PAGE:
And

“By this grace baptized infants too are ingrafted into his [Christ’s] body, infants who certainly are not yet able to imitate anyone. Christ, in whom all are made alive . . . gives also the most hidden grace of his Spirit to believers, grace which he secretly infuses even into infants. . . . It is an excellent thing that the Punic [North African] Christians call baptism salvation and the sacrament of Christ’s Body nothing else than life. Whence does this derive, except from an ancient and, as I suppose, apostolic tradition, by which the churches of Christ hold inherently that without baptism and participation at the table of the Lord it is impossible for any man to attain either to the kingdom of God or to salvation and life eternal? This is the witness of Scripture, too. . . . If anyone wonders why children born of the baptized should themselves be baptized, let him attend briefly to this. . . . The sacrament of baptism is most assuredly the sacrament of regeneration” (Forgiveness and the Just Deserts of Sin, and the Baptism of Infants 1:9:10; 1:24:34; 2:27:43 [A.D. 412]).
 
I do know that Lutherans do not believe that unbaptized infants go to Hell.
 
Once again we’re faced with the Catholic ‘both and’ versus the Protestant ‘either or.’

We baptize infants both to ‘keep them from Hell’ and ‘to unify them into the Fraternity of God’, to use the phraseology employed by the Lutheran to whom you referred.
 
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DominvsVobiscvm:
I do know that Lutherans do not believe that unbaptized infants go to Hell.
I’ve ran into some who believes they will.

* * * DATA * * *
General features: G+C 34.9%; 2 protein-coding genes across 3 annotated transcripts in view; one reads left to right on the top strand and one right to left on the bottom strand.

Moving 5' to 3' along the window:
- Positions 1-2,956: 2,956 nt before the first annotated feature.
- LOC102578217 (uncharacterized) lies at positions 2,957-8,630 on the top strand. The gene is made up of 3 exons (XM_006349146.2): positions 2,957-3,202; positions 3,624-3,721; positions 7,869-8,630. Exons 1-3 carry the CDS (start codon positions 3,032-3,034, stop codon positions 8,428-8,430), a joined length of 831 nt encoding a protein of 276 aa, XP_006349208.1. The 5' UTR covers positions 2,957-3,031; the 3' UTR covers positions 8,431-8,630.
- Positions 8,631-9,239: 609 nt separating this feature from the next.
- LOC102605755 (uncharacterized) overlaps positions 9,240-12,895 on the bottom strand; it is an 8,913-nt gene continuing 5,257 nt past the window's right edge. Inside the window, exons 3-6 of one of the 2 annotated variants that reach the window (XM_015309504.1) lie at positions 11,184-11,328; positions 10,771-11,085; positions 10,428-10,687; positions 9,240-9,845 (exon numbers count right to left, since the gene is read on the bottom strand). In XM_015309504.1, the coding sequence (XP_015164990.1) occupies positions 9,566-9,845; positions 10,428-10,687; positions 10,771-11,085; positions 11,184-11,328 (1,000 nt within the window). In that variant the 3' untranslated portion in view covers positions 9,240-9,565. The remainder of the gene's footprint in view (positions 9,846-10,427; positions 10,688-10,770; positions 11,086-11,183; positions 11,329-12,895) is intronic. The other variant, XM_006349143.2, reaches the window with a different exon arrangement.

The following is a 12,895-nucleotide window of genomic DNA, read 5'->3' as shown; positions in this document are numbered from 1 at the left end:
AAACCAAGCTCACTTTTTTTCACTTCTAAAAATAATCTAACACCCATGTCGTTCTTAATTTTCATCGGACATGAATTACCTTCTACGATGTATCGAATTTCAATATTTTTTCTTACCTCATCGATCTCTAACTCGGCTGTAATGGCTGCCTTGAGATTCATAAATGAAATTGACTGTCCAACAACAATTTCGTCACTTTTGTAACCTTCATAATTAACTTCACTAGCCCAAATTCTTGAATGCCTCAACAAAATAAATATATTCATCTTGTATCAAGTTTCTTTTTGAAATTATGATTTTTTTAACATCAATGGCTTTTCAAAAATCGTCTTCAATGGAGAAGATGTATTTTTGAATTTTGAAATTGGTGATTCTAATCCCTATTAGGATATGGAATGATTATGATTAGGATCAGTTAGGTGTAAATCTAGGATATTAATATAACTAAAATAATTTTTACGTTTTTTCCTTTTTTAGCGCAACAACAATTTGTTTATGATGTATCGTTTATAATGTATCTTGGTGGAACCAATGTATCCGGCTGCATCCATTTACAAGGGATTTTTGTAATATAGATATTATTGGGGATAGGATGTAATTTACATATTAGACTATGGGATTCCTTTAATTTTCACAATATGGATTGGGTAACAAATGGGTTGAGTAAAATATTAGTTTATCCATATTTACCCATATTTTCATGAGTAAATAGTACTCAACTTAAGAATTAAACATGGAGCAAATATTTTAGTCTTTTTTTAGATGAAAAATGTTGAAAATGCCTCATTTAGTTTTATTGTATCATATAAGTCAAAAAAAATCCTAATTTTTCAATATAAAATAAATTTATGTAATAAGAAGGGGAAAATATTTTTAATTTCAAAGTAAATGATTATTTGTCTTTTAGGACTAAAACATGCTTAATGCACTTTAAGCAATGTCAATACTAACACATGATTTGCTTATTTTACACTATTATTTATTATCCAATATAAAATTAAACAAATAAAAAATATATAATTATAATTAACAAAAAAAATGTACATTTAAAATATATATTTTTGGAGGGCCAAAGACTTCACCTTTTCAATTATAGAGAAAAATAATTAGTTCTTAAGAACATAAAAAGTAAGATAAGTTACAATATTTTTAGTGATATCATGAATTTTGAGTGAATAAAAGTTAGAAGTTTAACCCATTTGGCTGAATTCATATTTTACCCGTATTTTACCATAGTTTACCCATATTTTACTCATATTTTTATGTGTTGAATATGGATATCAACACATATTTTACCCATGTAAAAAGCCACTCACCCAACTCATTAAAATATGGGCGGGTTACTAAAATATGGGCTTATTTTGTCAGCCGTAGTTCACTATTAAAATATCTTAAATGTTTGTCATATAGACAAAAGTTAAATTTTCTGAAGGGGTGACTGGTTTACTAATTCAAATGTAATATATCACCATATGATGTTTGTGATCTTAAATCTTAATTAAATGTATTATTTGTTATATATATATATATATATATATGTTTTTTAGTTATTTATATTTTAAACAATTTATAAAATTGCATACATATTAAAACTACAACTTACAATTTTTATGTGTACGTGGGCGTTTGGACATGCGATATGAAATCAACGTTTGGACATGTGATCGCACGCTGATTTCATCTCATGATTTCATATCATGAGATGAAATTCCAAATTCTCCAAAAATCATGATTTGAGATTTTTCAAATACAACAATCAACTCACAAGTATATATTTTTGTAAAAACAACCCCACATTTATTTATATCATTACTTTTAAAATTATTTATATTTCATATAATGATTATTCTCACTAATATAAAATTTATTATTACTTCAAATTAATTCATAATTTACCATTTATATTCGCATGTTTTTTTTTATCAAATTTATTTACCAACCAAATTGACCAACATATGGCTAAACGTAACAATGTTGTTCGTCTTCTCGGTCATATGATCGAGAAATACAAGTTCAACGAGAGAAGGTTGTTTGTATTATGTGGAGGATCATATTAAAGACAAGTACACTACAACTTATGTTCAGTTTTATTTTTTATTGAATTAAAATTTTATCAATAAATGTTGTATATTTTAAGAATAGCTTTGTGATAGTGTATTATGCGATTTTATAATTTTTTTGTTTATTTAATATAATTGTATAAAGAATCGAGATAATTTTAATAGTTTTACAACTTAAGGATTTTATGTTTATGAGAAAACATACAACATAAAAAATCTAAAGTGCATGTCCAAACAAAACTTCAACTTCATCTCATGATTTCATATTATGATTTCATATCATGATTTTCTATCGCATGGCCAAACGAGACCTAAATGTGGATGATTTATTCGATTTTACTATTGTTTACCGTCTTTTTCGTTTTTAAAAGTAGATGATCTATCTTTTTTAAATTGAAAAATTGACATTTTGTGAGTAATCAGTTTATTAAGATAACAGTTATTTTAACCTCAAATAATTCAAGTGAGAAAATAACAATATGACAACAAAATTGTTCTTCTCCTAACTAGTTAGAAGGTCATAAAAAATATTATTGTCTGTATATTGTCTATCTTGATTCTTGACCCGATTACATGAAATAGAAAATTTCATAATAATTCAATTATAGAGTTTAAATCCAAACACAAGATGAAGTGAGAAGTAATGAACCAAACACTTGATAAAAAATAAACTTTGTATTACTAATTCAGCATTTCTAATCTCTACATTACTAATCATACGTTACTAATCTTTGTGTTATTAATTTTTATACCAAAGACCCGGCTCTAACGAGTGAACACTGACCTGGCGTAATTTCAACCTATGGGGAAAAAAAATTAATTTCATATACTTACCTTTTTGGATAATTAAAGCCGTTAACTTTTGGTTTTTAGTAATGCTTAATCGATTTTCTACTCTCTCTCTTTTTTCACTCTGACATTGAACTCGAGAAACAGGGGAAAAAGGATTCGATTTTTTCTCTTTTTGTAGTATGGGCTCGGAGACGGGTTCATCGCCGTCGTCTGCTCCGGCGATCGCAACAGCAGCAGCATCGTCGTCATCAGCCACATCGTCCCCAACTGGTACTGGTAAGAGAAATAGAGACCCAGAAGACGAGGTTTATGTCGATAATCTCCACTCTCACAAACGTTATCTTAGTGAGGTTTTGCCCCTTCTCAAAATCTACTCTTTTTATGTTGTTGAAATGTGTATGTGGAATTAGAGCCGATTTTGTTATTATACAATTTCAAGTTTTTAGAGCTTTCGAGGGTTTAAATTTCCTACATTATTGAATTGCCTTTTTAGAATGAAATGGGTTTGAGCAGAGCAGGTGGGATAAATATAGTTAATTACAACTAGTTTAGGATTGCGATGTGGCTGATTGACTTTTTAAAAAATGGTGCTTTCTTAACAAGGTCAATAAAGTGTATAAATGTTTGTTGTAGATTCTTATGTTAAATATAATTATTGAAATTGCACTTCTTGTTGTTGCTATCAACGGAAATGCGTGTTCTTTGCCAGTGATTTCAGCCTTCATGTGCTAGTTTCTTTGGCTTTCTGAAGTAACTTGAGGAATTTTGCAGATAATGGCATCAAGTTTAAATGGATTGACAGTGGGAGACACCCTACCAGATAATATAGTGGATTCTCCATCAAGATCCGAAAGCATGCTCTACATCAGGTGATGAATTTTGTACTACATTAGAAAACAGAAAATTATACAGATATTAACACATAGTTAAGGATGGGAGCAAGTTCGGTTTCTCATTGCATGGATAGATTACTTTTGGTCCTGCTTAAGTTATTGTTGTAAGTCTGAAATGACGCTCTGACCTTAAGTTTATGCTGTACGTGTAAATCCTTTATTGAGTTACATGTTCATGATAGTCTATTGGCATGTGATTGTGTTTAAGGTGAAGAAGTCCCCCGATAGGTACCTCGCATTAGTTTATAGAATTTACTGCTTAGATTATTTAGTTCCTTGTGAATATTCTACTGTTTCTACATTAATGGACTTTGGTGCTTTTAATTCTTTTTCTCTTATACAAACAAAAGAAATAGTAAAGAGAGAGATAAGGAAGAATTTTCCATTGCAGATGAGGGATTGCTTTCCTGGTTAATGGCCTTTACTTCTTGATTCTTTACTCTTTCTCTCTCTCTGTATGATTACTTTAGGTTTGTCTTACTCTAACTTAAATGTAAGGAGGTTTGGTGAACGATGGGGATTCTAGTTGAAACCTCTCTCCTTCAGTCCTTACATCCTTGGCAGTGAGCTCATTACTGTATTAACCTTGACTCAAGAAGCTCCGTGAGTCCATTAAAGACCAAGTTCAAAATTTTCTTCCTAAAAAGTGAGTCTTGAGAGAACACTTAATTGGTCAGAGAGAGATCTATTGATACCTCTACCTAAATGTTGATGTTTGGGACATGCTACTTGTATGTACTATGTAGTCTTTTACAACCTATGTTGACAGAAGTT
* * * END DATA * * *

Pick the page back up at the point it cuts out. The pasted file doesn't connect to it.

The Catholic Church interprets the scripture in the strictest way possible when it says that one cannot enter Heaven unless they are baptized (can’t remember where exactly, but Jesus says this).

If a baby dies before baptism, we don’t know whether they’d be admitted to heaven or not if unbaptized.

The Godparents are there to then ensure that the child makes a profession of faith or they believe once they reach the age of reason.

So Catholics are baptized, then they believe. Most protestants believe and then are baptized.

Same sacrament, different order.
 
So Catholics are baptized, then they believe. Most protestants believe and then are baptized.
By most do you mean most denominations or most people?
 
Listen to a tape by Rev. John H. Hampsch, C.M.F., Claretian Tape Ministry entitled, "Glad You Asked (Questions and Answers).

Very beneficial for me- best explanation on the case for Infant Baptism and Tradition…
 
I’ve ran into some who believes they will.
I stand corrected. If I’m not mistaken, this is one of tjose issues to which Lutherans have no “official” position.
 
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DominvsVobiscvm:
I stand corrected. If I’m not mistaken, this is one of tjose issues to which Lutherans have no “official” position.
Right- but the problem is they think which ever position they do take is official. At least the person that I have encounterd does.